The juicer also has a big enough mouth for larger pieces of fruit, and in many cases, you'll be able to fit an entire fruit or vegetable in there without having to cut it up at all. That cuts down on prep time and ensures you won't have to dirty up knives and cutting boards to make some juice. The motor inside the juicer is 850-watt, and the device comes with a liter jug, a froth separator, and a cleaning brush.
Some compact juicers collect the pulp in an internal basket, but most others eject the pulp outside of the machine into a container that is specifically sized for the juicer. We recommend purchasing a juice extractor that ejects the pulp externally– this allows you to make larger quantities of juice without having to take extra time to stop your juicer, open it up, and empty the basket. Once you get juicing, you don’t want to have to stop before you’re finished.
It’s no secret that juicing is a fantastic and popular way to easily add more nutrients from fruits and vegetables into your diet. And regular visits to juice bars can really start to add up. Making your own juice at home is more cost effective, convenient, and lets you customize your blend. But choosing the best juicer can feel a little overwhelming. We’re here to help.
"I kept putting this item in my cart deciding between this one and the next higher version. My friend had the next size but she also has a very large kitchen and plenty of counter space, while me I have 1/4 of the counter space. After about a month in my basket I decided to give it a try. I'm glad I did buy this compact version, it's perfect for me. I make one container full and clean out the where the pulp is stored. It also stores nicely under my cabinet, which the other version would not. Since this is my first juicer, I'm not sure how 'dry' the pulp should be but to me it's pretty dry. Not something that is bone dry but enough that I can probably make a small ball out of the pulp...mind you I haven't tried it but may. I also juiced Kale and Swiss Chard I saw quite a bit of juice coming out. I did with the recommendation of rolling it up in a small tight ball and it worked. Not sure if it was because the kale and Swiss chard were straight from the garden to the juicer but I definitely did see juice coming out."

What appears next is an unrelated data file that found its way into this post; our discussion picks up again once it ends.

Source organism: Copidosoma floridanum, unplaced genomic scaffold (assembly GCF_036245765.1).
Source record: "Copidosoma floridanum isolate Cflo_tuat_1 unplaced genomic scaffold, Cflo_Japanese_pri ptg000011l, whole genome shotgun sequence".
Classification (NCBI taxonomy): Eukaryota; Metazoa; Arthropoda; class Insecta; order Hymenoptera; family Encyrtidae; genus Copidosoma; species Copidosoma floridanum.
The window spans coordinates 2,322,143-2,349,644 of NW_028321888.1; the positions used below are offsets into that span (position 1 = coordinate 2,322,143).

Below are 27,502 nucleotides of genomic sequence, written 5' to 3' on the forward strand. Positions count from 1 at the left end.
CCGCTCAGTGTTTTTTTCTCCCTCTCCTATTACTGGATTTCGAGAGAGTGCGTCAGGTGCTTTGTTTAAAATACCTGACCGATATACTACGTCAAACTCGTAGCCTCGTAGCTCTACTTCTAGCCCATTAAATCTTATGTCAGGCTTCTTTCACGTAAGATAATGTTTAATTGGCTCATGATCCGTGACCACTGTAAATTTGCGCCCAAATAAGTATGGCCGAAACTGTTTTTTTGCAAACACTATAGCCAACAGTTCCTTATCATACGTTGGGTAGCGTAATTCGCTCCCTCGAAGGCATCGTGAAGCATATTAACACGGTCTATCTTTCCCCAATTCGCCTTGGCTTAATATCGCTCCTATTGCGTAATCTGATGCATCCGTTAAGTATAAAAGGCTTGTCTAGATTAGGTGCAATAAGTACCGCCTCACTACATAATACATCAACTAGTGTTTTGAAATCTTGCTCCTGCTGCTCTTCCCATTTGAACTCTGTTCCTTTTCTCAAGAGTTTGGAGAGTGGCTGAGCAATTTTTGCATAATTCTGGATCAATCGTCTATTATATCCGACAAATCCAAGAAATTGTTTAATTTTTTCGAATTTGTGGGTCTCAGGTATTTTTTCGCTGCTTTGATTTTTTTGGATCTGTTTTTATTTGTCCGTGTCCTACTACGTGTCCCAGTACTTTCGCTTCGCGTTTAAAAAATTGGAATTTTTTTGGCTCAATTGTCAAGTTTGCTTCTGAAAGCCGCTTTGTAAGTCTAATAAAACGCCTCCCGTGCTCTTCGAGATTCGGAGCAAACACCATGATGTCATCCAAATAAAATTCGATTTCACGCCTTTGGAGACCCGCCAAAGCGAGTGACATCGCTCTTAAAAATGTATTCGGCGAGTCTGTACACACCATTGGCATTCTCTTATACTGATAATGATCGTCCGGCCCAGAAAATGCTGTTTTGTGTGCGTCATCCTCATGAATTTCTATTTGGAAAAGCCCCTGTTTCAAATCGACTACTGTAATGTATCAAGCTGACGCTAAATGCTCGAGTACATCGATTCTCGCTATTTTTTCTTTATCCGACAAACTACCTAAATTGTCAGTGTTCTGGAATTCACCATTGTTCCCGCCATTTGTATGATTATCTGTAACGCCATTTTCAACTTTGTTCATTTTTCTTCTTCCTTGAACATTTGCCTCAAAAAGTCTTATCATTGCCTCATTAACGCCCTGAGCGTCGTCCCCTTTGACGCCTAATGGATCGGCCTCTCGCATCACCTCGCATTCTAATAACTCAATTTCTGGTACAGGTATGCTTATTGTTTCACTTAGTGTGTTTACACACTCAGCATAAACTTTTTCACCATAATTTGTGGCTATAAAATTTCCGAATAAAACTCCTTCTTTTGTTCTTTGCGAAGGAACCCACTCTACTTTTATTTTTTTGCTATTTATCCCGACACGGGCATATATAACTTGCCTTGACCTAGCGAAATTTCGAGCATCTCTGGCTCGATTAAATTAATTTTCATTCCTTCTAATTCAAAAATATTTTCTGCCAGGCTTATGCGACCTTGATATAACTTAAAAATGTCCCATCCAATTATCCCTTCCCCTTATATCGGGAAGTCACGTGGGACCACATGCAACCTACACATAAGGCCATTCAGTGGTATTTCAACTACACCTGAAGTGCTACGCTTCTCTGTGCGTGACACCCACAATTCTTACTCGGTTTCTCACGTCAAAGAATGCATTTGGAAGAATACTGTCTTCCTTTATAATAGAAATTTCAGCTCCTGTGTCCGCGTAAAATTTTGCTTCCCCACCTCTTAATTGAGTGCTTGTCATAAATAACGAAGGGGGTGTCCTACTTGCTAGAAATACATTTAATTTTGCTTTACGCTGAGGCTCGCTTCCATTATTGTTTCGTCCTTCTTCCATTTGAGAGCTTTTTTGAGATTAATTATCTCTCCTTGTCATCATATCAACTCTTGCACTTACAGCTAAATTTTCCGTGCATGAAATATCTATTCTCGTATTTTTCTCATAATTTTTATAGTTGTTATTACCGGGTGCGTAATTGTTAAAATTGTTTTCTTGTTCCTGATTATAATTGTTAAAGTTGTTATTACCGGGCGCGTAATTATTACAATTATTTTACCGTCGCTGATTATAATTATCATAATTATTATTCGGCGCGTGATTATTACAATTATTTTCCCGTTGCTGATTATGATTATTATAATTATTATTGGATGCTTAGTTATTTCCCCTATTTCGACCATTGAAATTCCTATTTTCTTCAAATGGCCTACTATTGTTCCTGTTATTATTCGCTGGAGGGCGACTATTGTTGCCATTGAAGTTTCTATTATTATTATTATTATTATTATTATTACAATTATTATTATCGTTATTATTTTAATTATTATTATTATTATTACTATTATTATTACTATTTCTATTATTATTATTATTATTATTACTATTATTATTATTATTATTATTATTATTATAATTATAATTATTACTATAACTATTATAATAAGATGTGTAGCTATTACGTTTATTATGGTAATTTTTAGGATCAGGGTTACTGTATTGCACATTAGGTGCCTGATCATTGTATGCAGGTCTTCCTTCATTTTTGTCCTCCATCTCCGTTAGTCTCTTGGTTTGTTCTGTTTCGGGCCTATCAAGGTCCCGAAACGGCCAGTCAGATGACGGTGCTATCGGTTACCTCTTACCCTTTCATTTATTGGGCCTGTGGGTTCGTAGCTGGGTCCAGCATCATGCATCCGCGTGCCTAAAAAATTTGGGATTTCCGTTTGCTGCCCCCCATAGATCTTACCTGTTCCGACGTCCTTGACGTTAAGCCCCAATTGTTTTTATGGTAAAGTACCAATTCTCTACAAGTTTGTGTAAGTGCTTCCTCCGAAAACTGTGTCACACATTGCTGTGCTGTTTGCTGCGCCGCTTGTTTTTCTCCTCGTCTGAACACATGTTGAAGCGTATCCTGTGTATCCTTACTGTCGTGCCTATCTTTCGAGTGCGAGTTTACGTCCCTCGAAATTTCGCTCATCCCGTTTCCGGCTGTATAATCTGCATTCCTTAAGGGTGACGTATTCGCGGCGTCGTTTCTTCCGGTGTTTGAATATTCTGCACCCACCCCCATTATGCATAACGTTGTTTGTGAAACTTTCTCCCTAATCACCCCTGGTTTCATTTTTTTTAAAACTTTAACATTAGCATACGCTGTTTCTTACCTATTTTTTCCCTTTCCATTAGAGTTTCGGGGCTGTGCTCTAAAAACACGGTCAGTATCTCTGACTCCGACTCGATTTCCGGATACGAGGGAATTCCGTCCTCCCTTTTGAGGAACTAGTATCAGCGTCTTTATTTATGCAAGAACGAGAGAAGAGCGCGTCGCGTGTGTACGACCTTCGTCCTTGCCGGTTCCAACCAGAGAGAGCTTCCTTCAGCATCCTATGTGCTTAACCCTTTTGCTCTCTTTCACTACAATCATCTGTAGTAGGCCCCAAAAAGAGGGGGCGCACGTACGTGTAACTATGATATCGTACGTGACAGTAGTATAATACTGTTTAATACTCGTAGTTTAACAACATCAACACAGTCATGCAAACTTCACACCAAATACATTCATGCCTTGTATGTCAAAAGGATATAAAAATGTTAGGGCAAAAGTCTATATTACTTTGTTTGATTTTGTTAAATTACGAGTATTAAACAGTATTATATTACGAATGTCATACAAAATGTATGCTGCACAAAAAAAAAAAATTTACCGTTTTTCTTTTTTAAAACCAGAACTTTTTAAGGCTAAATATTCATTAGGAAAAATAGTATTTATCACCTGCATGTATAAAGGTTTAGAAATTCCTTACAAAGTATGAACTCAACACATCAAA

Considering the 15-year warranty on the Omega J8004 model’s motor and parts, we think this is the best value juicer you can get compared with cheaper models with shorter warranties. Although its price is more palatable than the Tribest’s, there are some trade-offs. First, the J8004 is quite big, requiring a 16-by-7-inch space on the counter. It also isn’t great with softer, juicy fruits, which get gummy and block the juicer; you’ll need to alternate adding different types of produce when juicing with this machine to keep it running. And, as we mentioned earlier, its feed tube is an inch narrower than the Tribest’s, which makes a difference in how much prep work you need to do with vegetables. Because the J8004 is a budget machine, you’ll save about $150 up front, but you may lose some of those savings in juice left behind in the pulp you toss when juicing things like kale. Compared with the rest of the competition, however, we still think the J8004 extracts more juice from produce.
Whereas the Omega J8004 is a commercial-quality machine, the Omega NC800 is designed for household use. When it came to green juice, the output was almost identical. The carrot juice was a different story, though. The NC800 yielded only 12.3 ounces. John Kohler at DiscountJuicers.com said that this machine put out 15 percent more juice than its predecessor, but we found that it actually put out 25 percent less carrot juice than the J8004. The nice feature of this juicer is that it boasts a larger feed tube than its predecessor, which makes prep a little easier.